Wednesday, January 30, 2008

Male Infertility and Testicular Sperm Extraction

Male factor infertility is accounted for in approximately 50% of couples attempting to conceive. This is attributed to a wide range of factors including stress, excessive use of recreational drugs, hypogonadism, erectile dysfunction, hypospadias, obstruction of the vas defens, oligospermia, and infections. Azoospermia and necrospermia are among the more serious forms of male infertility and generally require infertility treatment in order to achieve a pregnancy.

Men with azoospermia have no sperm in their ejaculate. This is further categorized into obstructive azoospermia, where there is a blockage in the pathway from the testes to the point of ejaculation, and non-obstructive, where there is a problem producing the sperm in the testes. Necrospermia is where the sperm in the ejaculate is dead or lacks motility. These conditions are congenital and cannot be cured. Immotile cilia syndrome is a congenital disorder in which the sperm are actually alive but cannot move. Live sperm that is arrested in development may not be able to be released from the testes, and in these situations advances in infertility treatment, such as testicular sperm extraction, can provide an infertility solution.

The hormones FSH and LH are responsible for sperm production in men, which begins in the testes. Sperm cells go through several phases in the testes and eventually become mature spermatozoa. Spermatozoa leave the testes and travel into the epididymis. It is here where they develop motility and become fully mature sperm capable of fertilizing an egg. It was once thought that no motile sperm could be found in the testes. This has proven true for cases where there is no obstruction in the pathway. When a blockage is present healthy motile spermatozoa have been found in the efferent ducts or the caput epididymis.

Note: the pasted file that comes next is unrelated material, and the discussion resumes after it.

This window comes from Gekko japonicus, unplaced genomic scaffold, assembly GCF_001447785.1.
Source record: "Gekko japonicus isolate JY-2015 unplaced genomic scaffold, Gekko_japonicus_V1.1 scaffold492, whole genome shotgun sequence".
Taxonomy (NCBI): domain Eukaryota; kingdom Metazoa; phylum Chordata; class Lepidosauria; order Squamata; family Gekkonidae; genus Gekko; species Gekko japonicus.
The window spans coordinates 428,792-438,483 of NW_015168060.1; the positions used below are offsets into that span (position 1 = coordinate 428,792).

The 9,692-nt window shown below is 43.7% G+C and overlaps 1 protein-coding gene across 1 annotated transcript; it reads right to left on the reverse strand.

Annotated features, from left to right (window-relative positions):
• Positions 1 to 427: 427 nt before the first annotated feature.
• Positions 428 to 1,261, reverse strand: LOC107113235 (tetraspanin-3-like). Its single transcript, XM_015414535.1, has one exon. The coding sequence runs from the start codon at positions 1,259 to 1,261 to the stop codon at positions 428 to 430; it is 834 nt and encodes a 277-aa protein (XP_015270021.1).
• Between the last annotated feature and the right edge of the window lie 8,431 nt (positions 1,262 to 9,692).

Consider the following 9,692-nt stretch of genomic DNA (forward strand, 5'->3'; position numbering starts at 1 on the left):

Retrieving the sperm is a relatively simple and painless procedure that can be done on an outpatient basis. The skin is stretched out tightly and a small “butterfly” needle is inserted into the testes. Movement of the needle draws out testicular tubules. The needle is withdrawn slowly taking a strand of testicular tissue with it. The tissue is grasped with forceps and gently pulled from the testes. Placed in a culture medium the sample can be examined under a stereozoom microscope for presence of suitable sperm.

The physician will be looking for healthy motile sperm with proper morphology, or shape. Samples don’t often possess enough sperm for intrauterine insemination (IUI), but can work well with intra-cytoplasmic sperm injection(ICSI). ICSI is a microscopic procedure that requires in vitro fertilization, involving the placement of individual sperm cells into individual eggs using a glass needle. The fertilized egg or preimpantation embryo is then transfered into the uterus. The fertilized egg is then inserted into the uterus. While the process is not without risk, ICSI has become accepted as a relatively safe medical procedure.

About the Author: Eric Daiter has been sponsored by The NJ Center for Reproductive Medicine, a leading provider of infertility treatment, to write information about the infertility solution. For more information, please visit www.infertilitytutorials.com

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